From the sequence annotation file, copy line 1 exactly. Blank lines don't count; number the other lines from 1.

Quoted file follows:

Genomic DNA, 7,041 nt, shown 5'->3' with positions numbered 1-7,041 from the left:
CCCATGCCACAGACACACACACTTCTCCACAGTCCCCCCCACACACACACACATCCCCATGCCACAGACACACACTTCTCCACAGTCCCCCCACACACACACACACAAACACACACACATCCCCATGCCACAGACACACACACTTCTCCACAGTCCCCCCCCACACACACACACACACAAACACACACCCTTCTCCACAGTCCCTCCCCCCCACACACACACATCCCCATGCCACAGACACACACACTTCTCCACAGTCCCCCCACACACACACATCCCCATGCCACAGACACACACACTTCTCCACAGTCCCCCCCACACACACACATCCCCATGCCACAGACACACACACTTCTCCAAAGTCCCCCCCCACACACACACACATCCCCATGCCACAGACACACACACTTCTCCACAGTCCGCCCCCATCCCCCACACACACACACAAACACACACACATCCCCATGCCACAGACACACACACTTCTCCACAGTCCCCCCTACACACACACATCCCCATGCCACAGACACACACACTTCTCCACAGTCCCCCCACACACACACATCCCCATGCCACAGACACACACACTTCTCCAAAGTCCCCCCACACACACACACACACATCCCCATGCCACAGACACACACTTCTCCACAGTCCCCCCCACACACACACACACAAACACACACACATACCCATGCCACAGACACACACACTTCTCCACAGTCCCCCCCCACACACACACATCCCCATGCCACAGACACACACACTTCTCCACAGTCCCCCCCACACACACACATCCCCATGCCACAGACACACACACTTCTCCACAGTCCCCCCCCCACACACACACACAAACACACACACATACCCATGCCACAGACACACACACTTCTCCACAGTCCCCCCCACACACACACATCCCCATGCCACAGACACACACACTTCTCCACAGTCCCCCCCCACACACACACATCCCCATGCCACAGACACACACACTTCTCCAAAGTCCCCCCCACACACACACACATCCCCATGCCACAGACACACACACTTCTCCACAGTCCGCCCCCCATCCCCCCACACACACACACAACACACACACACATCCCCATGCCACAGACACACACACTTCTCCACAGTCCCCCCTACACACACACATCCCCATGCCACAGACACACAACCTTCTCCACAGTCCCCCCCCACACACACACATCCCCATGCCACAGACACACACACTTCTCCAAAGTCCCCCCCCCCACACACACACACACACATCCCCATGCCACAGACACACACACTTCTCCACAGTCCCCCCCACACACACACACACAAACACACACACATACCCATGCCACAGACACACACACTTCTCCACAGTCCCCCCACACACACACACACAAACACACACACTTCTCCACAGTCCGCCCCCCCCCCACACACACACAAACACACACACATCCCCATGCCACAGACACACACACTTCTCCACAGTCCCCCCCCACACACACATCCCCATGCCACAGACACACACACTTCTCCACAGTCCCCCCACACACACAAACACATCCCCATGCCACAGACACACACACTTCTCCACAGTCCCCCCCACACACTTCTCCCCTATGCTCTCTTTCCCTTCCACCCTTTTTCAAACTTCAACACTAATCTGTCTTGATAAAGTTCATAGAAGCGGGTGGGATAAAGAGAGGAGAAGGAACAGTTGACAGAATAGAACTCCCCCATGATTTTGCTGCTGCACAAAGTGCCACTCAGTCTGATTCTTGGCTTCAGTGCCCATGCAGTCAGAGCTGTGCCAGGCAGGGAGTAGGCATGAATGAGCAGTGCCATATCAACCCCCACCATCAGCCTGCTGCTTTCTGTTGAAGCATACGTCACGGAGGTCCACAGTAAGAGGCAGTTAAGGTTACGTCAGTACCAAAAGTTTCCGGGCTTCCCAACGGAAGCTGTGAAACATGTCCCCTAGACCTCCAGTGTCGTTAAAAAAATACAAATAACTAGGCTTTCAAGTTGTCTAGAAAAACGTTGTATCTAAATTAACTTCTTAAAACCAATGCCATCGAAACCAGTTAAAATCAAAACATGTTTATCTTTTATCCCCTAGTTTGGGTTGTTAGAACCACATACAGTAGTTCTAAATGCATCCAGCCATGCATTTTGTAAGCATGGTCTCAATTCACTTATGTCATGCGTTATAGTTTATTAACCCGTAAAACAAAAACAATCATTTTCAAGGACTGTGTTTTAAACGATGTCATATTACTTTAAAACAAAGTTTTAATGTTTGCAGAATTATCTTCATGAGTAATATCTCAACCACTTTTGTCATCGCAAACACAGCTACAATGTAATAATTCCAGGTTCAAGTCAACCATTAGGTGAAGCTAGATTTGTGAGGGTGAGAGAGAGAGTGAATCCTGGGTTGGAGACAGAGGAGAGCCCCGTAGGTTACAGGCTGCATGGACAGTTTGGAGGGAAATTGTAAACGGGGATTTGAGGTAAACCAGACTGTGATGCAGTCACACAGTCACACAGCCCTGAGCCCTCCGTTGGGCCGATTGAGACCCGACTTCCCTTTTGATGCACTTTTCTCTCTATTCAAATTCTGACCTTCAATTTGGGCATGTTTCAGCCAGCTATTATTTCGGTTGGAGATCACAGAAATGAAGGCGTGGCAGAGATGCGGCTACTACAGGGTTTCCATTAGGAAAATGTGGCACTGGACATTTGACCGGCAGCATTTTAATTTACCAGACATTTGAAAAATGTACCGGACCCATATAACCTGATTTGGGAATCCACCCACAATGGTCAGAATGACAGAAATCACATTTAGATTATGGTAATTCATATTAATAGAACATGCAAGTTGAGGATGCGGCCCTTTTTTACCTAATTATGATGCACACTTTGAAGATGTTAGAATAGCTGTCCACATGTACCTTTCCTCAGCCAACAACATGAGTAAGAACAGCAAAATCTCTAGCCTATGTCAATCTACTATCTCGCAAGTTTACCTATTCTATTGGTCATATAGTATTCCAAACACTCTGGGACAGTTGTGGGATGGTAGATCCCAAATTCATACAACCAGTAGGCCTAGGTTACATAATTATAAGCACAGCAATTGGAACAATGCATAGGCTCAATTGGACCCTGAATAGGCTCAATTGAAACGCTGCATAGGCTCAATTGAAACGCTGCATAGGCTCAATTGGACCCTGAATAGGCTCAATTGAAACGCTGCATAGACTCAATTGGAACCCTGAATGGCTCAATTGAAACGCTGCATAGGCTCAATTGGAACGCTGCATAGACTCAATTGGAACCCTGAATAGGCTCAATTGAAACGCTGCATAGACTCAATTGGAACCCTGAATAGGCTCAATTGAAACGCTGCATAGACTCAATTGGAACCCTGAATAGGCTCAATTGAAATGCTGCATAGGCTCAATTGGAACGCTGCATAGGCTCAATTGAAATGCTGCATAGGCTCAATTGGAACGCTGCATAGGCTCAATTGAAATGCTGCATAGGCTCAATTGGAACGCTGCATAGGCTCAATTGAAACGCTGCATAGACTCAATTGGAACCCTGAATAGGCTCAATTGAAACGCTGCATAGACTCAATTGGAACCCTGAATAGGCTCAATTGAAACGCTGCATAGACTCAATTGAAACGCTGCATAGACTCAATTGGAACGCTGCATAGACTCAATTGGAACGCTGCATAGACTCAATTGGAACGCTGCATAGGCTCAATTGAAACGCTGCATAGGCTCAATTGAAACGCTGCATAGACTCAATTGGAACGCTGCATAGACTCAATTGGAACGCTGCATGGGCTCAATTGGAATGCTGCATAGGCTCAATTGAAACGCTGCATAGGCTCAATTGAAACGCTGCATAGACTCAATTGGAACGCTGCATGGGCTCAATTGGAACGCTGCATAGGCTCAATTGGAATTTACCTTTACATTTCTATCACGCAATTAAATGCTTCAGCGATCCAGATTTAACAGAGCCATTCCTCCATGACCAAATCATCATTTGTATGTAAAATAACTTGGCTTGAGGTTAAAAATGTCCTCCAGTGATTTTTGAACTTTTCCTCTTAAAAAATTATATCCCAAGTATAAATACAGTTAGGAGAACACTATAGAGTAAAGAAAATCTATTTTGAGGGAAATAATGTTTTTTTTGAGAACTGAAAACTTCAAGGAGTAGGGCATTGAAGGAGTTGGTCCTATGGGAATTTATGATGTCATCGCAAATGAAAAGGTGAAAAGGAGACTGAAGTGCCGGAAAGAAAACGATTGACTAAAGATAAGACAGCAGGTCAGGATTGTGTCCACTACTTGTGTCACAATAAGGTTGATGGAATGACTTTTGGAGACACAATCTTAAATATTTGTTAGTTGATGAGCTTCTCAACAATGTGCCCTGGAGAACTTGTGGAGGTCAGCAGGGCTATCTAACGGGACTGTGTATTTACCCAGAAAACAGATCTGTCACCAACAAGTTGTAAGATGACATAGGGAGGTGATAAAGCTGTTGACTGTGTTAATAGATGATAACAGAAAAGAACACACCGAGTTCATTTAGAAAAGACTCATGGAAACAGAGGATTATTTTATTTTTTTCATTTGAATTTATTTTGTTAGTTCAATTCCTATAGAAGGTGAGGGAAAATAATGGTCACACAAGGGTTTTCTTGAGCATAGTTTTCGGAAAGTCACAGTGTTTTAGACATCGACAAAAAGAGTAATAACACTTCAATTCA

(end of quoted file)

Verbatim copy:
Genomic DNA, 7,041 nt, shown 5'->3' with positions numbered 1-7,041 from the left: